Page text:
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Disclaimer: This article is for informational purposes only and is not intended to provide legal advice or guidance. It is solely your responsibility to understand and comply with all applicable laws and regulations.
You want to vape, but you want to follow the laws and be respectful at the same time. There are various rules and regulations in place that limit vape use in certain places.
RELX has compiled a comprehensive guide that covers everything you need to know about vaping indoors across Canada. Follow this closely to avoid confusion and confrontation in various places.
Learn where vaping is allowed. Don’t assume it is legal until you do your research first. Vape pens have been around in Canada since 2004, so there’s a lot to catch up on — let’s go:
There are currently no Canadian federal laws in place that expressly prohibit vaping indoors. But individual provinces do have restrictions that vary.
Canada does have laws regarding second-hand smoke inhalation. The Non-Smokers Health Act stipulates that public facilities sequester all smoke, including vape clouds, from non-smokers. These federal laws influence provincial laws regarding indoor vaping regulation.
Be aware that laws change very quickly on this topic. Always consult the most up-to-date sources when determining legality.
Since the legality depends on where you are, let's break down each province to ensure that you are well-informed on local laws.
If you want to vape indoors across Canada, you better head to these provinces. So far, there are no overarching provincial laws that prevent you from vaping indoors throughout these provinces.
This province has no laws in place regarding indoor vaping. However, businesses maintain the right to enact their own rules.
The only exception to this is Calgary. The largest city in Alberta has recently passed a law making it illegal to vape indoors while within city limits.
There are no provincial laws in place currently that restrict indoor vape use. But private businesses may have their restrictions.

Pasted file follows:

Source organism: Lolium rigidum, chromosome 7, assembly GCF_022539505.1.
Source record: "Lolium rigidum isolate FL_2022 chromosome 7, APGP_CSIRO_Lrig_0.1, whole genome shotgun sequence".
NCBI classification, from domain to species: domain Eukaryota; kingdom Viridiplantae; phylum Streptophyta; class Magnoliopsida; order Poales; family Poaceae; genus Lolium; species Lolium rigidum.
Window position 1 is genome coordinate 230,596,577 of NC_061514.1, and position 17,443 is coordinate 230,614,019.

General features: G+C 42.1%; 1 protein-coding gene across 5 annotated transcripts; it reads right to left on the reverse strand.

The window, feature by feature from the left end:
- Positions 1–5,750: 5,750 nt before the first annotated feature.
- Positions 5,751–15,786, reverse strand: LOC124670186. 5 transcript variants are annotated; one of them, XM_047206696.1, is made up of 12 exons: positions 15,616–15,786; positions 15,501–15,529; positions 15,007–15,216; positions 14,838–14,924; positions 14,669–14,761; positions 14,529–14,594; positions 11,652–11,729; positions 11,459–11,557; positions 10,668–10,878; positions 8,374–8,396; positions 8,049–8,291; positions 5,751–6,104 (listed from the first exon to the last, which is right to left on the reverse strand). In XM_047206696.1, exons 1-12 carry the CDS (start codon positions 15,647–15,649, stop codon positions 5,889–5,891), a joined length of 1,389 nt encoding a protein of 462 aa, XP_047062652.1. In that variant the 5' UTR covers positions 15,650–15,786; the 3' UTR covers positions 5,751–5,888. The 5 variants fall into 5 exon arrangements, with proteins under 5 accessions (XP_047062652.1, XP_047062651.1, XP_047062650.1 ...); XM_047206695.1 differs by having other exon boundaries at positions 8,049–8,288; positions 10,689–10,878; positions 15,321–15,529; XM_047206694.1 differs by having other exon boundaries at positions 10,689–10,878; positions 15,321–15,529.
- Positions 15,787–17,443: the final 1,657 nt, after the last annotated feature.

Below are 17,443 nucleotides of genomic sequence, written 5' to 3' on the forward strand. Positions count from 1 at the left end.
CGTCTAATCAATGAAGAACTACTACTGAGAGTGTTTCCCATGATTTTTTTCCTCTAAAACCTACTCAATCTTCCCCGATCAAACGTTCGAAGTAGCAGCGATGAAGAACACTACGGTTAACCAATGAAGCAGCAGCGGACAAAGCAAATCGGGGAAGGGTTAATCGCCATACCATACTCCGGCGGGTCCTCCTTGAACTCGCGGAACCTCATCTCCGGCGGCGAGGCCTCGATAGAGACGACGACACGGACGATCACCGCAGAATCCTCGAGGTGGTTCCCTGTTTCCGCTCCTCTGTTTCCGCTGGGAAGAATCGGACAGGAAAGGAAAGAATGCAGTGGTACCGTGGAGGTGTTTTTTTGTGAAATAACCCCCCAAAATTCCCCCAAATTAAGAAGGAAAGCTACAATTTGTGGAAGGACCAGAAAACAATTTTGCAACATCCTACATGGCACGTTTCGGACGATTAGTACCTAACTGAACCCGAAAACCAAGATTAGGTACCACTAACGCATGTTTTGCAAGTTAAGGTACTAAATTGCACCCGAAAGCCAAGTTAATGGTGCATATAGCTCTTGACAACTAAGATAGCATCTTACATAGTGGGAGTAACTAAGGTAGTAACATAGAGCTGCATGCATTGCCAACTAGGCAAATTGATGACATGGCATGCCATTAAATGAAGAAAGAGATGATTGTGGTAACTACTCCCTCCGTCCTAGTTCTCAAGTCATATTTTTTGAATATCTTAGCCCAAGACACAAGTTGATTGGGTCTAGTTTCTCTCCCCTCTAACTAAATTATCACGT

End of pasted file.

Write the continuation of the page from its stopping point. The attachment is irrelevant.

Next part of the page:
The only exception to this is Saskatoon. This city in Saskatchewan has recently passed a law making it illegal to vape indoors while within city limits.
Currently, there are no laws in this province that address indoor vaping. However, you can expect many private businesses, especially in large cities like St. John's, to implement total bans on indoor smoke.
Even long-term care facilities have specific rooms where vape use is permitted.
None of the Canadian territories have any laws in place regarding indoor vaping.
However, Canada does grant self-government to First Nations communities, which can create their own laws regarding indoor vaping.
The First Nations Health Authority has many recommendations in place regarding vaping but no outright laws. Make sure to check up on local laws next you enter First Nations lands.
But businesses establish their own rules, and patrons must follow what is in place.
You should always feel confident that you can vape indoors in the privacy of your own home or if you are a guest in a home. Private areas that are never open to the public have no restrictions regarding indoor vaping.
Vaping indoors at home will always be your safest bet around the country.
Break out the map and double-check your location before vaping indoors once you cross provincial lines. Those provinces have strict laws in place to prevent indoor vaping.
In B.C., vaping is prohibited in all public spaces indoors or outdoors.
There are only two situations in which vaping indoors is permitted in British Columbia.
According to the Smoking and Vapour Products Control Act, vaping indoors is prohibited in Manitoba.
The law excludes vaping within enclosed public spaces, shopping malls, group living facilities, health care facilities, indoor workplaces, pharmacies, public vehicles, and more.
The penalties can become severe over multiple offences. After three offences the maximum penalty is $15,000 for breaking this law.
Ontario's laws ban vaping indoors in any public space. It includes private work areas, bars, restaurants, hotels, hospitals, and public transportation.
Much like Ontario, Quebec's laws ban vaping indoors in any public space. It includes private work areas, bars, restaurants, hotels, hospitals, and public transportation.
There are hookah lounges in Quebec with permits that allow those over 18 to vape indoors.
New Brunswick's laws ban vaping indoors in any public space.
In New Brunswick specifically, you may not vape inside a vehicle used for work when transporting two or more employees.
Nova Scotia's laws ban vaping indoors in any public space.
This maritime province takes the ban one step further to include cars with anyone under 19 years. It also prohibits vaping within 4 metres of an airflow vent while outside.
This small province bans vaping indoors. Vaping outdoors on patios is only permitted between 10 P.M and 3 A.M.
When it comes to vaping indoors throughout Canada, you just need to be aware of your surroundings.
Each province makes its own rules. New legislation is being introduced all the time and could change by the next time you travel around Canada. Be smart and make sure to research your location before taking out your vape pen.
The best way to learn local laws and rules is to ask before you begin to vape simply. Any business owner will be happy you were polite.At RELX, we have all the options you need to vape. If you are over 21 and have switched to vaping, we have all the products you need, including pods and pens that will last all day. Experience the RELX difference.